Catholic community speaks out against political scandal

The Hankyoreh, August 21, 2013

"Kingdoms without justice are mere robberies."

Bishop Linus Lee Seong-hyo, the vicar general at the Roman Catholic Diocese of Suwon, quoted St. Augustine to denounce the South Korean political situation in the wake of the National Intelligence Service's (NIS) interference in last December's presidential election.

"Where are we heading now in 2013?" he asked. "We're seeing things that have never happened before in the history of constitutional government. Our politics are going back to the 1970s."

He was speaking at an "emergency mass" organized at the diocese to demand a thorough investigation of the NIS's actions and punishment of those responsible. The event, which was held at the diocese's cathedral in Suwon's Jeongja neighborhood on Aug. 20, was attended by around 100 affiliated priests and nuns as well as 600 congregants.

In the manifesto, the clerics demanded that President Park Geun-hye investigate and apologize for the NIS's political interference, as well the intelligence organization and ruling Saenuri Party's (NFP) illegal release of classified inter-Korean summit transcripts, and develop a plan to prevent similar incidents in the future and reform the NIS.

A total of 627 people took part in the manifesto, including 304 priests with the diocese and 227 nuns and priests affiliated with different convents and monasteries. Delivered after the mass by the bishop in the name of the whole diocese, rather than individual priests, it was the first such manifesto made by the Suwon Diocese. To date, manifestos have been issued by archdioceses in Busan, Musan, and Gwangju and the dioceses of Incheon and Jeonju, and by priests affiliated with the archdiocese of Daegu and dioceses in Andong, Daejeon, and Wonju.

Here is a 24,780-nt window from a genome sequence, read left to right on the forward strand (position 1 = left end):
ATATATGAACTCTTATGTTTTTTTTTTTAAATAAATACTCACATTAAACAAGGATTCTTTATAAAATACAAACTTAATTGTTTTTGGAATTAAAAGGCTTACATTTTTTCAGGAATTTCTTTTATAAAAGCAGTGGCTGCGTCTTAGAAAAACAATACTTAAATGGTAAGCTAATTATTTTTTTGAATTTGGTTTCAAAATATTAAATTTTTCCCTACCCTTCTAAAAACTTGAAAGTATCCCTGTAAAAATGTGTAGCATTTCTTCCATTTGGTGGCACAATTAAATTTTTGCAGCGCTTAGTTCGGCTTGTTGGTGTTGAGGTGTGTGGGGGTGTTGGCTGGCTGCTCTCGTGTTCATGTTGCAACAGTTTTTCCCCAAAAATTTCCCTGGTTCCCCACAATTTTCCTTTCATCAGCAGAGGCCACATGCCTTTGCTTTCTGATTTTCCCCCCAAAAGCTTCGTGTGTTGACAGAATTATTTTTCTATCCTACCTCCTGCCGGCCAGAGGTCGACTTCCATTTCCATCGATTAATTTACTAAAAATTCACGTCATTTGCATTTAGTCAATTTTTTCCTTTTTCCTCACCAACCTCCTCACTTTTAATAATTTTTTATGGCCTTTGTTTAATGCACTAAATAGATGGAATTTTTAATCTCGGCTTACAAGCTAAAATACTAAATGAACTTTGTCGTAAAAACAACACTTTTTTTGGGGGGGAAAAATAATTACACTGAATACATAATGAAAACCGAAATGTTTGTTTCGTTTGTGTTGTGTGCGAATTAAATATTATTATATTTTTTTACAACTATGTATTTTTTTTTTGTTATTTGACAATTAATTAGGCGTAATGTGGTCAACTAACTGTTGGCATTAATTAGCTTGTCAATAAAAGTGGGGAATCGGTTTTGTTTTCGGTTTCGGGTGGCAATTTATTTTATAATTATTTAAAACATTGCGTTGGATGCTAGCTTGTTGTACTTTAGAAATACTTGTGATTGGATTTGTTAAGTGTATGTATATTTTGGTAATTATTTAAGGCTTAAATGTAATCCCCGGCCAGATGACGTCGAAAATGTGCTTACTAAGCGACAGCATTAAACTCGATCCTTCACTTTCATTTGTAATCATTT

Lee addressed the reason for the proliferation of manifestos in his sermon. "By defying laws prohibiting political involvement, illegally interfering in a presidential election, and behaving in a way that goes beyond the scope of its duties, the National Intelligence Service destroyed democracy," he said.

He went on to say the NIS had "trampled the Constitution after its illegal election interference by muddying public opinion and confusing decent citizens, which is a more serious deed than all its past political maneuvering."

Before the sermon, Bishop Mathias Ri Iong-hoon, who heads both the Suwon diocese and the diocese's justice and peace committee, railed about the irresponsibility of a "brain dead" President, National Assembly, and media that failed to respond appropriately to the NIS damaging the country's image by "distorting democracy" with its public opinion manipulation and incitement, and the illegal release of transcripts from the 2007 inter-Korean summit.

"The National Assembly should be responding to the NIS's destruction of national morals, but it's been brain-dead," Ri said. "They can't even conduct a proper hearing. And the broadcasters like KBS and MBC are all trying to keep the administration happy, so they remain quiet and complicit about the scandal, which prevents them from doing their duty as the press."

Ri also issued an appeal to the President. "President Park Geun-hye needs to confront the misdeeds of the NIS and demand accountability. We cannot expect a state organization to clean itself up when it has lost the ability to do so. I hope the President will take action to selflessly resolve the situation and usher in an era of happiness for the public," he said.

By Hong Yong-duk, south Gyeonggi correspondent

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